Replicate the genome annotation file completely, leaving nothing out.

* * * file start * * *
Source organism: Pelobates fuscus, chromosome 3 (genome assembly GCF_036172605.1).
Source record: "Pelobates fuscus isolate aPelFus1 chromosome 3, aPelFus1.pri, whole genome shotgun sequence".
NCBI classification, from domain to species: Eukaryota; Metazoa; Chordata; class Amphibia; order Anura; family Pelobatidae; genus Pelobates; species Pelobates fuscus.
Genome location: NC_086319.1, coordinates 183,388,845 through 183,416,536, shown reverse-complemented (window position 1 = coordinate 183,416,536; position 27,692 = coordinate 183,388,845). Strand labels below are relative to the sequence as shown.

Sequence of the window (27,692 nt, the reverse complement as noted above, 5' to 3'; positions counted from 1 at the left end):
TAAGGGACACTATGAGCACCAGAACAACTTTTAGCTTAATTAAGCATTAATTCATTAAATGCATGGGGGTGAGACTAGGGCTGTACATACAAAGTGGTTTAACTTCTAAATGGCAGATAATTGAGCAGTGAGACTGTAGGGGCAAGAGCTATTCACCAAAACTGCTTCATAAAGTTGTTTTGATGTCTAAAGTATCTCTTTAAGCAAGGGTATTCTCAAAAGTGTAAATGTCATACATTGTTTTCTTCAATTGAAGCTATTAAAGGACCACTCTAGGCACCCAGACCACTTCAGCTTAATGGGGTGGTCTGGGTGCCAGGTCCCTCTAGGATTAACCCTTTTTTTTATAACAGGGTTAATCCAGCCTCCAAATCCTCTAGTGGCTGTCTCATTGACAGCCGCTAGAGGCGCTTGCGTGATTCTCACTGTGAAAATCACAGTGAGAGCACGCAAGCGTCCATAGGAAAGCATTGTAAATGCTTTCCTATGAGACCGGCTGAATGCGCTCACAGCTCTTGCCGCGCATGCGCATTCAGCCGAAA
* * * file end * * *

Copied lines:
Source organism: Pelobates fuscus, chromosome 3 (genome assembly GCF_036172605.1).
Source record: "Pelobates fuscus isolate aPelFus1 chromosome 3, aPelFus1.pri, whole genome shotgun sequence".
NCBI classification, from domain to species: Eukaryota; Metazoa; Chordata; class Amphibia; order Anura; family Pelobatidae; genus Pelobates; species Pelobates fuscus.
Genome location: NC_086319.1, coordinates 183,388,845 through 183,416,536, shown reverse-complemented (window position 1 = coordinate 183,416,536; position 27,692 = coordinate 183,388,845). Strand labels below are relative to the sequence as shown.

Sequence of the window (27,692 nt, the reverse complement as noted above, 5' to 3'; positions counted from 1 at the left end):
TAAGGGACACTATGAGCACCAGAACAACTTTTAGCTTAATTAAGCATTAATTCATTAAATGCATGGGGGTGAGACTAGGGCTGTACATACAAAGTGGTTTAACTTCTAAATGGCAGATAATTGAGCAGTGAGACTGTAGGGGCAAGAGCTATTCACCAAAACTGCTTCATAAAGTTGTTTTGATGTCTAAAGTATCTCTTTAAGCAAGGGTATTCTCAAAAGTGTAAATGTCATACATTGTTTTCTTCAATTGAAGCTATTAAAGGACCACTCTAGGCACCCAGACCACTTCAGCTTAATGGGGTGGTCTGGGTGCCAGGTCCCTCTAGGATTAACCCTTTTTTTTATAACAGGGTTAATCCAGCCTCCAAATCCTCTAGTGGCTGTCTCATTGACAGCCGCTAGAGGCGCTTGCGTGATTCTCACTGTGAAAATCACAGTGAGAGCACGCAAGCGTCCATAGGAAAGCATTGTAAATGCTTTCCTATGAGACCGGCTGAATGCGCTCACAGCTCTTGCCGCGCATGCGCATTCAGCCGAAA